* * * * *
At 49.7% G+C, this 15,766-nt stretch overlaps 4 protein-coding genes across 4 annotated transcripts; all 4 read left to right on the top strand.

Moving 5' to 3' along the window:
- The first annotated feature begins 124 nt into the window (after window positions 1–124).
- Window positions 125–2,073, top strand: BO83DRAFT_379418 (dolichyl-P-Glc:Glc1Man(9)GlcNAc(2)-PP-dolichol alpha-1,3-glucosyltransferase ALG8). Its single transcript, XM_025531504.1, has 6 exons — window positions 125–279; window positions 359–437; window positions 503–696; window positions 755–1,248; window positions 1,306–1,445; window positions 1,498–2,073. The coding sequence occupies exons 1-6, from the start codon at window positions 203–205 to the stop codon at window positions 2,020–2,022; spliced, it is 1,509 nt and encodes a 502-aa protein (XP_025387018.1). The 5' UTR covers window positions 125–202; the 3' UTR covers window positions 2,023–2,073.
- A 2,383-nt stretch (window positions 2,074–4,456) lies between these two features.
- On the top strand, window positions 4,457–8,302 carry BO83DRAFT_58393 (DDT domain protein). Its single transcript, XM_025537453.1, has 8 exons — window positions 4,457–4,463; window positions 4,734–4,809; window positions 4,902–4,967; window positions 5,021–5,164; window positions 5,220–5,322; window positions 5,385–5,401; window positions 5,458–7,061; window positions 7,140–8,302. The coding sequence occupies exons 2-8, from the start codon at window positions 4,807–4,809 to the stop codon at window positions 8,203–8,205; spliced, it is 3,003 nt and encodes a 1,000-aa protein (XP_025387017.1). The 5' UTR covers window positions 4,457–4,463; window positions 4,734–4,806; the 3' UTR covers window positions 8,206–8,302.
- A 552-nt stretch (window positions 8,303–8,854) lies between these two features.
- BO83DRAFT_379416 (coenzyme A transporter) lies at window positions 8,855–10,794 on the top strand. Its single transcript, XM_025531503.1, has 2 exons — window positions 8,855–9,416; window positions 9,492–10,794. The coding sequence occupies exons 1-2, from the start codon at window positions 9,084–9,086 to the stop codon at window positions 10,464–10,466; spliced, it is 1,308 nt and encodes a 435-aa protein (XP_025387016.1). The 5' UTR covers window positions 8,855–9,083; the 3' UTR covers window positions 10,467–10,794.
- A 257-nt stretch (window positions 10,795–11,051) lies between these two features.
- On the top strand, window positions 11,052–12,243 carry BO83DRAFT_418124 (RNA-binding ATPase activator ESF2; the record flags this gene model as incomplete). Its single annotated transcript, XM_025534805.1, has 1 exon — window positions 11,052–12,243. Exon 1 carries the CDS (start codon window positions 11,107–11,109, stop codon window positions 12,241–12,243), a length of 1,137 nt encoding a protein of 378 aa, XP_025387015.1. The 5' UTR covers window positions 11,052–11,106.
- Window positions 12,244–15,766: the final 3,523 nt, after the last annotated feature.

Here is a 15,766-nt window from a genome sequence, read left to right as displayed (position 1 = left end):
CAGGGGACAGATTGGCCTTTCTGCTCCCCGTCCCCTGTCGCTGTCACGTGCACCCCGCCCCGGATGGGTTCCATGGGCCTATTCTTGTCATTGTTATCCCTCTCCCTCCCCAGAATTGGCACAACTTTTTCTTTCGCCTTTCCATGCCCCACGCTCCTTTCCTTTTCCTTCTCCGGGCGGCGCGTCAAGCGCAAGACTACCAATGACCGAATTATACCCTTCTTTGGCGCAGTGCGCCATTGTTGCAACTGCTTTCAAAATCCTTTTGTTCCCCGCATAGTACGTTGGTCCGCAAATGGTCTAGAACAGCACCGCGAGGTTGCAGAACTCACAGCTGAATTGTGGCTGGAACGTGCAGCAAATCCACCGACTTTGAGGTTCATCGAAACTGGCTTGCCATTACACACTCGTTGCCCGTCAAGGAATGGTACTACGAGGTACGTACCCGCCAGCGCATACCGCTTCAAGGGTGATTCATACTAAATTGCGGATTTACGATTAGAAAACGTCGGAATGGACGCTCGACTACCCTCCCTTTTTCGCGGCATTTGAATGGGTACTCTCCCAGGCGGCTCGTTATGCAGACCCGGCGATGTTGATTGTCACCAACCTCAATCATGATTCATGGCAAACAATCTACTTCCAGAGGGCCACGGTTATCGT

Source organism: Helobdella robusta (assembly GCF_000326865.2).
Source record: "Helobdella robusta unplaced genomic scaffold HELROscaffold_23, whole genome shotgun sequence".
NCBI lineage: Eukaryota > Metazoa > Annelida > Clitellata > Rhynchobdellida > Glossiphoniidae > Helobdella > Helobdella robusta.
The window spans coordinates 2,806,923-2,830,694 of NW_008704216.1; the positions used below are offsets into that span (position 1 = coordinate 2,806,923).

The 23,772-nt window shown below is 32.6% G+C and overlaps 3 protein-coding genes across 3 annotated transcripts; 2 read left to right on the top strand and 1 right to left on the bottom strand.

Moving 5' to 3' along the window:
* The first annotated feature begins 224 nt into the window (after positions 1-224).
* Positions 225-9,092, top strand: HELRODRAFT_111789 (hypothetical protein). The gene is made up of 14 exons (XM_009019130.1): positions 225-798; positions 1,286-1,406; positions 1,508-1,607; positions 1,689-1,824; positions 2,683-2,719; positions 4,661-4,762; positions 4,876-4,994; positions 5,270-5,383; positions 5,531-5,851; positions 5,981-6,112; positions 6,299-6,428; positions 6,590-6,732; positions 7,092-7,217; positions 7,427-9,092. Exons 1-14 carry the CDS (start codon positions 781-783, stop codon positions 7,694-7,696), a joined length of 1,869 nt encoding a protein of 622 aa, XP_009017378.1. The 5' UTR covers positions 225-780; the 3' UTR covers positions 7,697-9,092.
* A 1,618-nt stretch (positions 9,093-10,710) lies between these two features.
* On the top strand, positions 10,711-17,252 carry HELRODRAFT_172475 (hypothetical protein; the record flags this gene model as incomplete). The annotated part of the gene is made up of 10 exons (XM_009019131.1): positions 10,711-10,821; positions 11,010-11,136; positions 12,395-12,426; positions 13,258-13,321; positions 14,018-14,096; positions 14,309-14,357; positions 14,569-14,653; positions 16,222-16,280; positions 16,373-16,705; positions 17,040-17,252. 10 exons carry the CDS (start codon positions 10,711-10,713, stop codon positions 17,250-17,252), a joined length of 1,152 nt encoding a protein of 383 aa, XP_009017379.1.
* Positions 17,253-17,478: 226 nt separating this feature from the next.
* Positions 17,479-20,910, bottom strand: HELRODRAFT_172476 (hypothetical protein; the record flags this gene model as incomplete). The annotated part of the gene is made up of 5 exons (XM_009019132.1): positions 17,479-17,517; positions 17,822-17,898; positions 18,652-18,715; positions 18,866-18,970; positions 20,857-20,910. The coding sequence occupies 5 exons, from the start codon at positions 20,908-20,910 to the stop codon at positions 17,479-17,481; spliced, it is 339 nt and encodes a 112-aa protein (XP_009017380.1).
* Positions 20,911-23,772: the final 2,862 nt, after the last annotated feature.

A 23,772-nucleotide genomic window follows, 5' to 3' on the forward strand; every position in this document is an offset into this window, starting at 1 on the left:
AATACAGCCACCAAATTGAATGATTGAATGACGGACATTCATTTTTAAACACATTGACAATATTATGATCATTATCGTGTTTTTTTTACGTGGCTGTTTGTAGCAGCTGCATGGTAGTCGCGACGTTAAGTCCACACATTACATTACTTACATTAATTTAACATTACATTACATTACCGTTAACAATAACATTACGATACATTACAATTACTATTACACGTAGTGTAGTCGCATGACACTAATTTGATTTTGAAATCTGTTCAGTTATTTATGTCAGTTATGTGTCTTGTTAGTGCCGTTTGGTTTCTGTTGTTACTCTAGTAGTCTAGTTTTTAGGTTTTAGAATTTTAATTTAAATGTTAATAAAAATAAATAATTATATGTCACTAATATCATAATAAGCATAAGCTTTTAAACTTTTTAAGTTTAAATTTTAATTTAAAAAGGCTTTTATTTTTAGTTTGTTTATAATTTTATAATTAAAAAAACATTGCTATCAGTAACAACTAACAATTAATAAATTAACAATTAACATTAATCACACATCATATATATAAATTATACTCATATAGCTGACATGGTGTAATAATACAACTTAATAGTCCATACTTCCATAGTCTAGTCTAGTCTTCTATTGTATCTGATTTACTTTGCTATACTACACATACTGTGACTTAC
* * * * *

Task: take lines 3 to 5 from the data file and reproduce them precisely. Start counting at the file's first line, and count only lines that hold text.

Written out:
- The first annotated feature begins 124 nt into the window (after window positions 1–124).
- Window positions 125–2,073, top strand: BO83DRAFT_379418 (dolichyl-P-Glc:Glc1Man(9)GlcNAc(2)-PP-dolichol alpha-1,3-glucosyltransferase ALG8). Its single transcript, XM_025531504.1, has 6 exons — window positions 125–279; window positions 359–437; window positions 503–696; window positions 755–1,248; window positions 1,306–1,445; window positions 1,498–2,073. The coding sequence occupies exons 1-6, from the start codon at window positions 203–205 to the stop codon at window positions 2,020–2,022; spliced, it is 1,509 nt and encodes a 502-aa protein (XP_025387018.1). The 5' UTR covers window positions 125–202; the 3' UTR covers window positions 2,023–2,073.
- A 2,383-nt stretch (window positions 2,074–4,456) lies between these two features.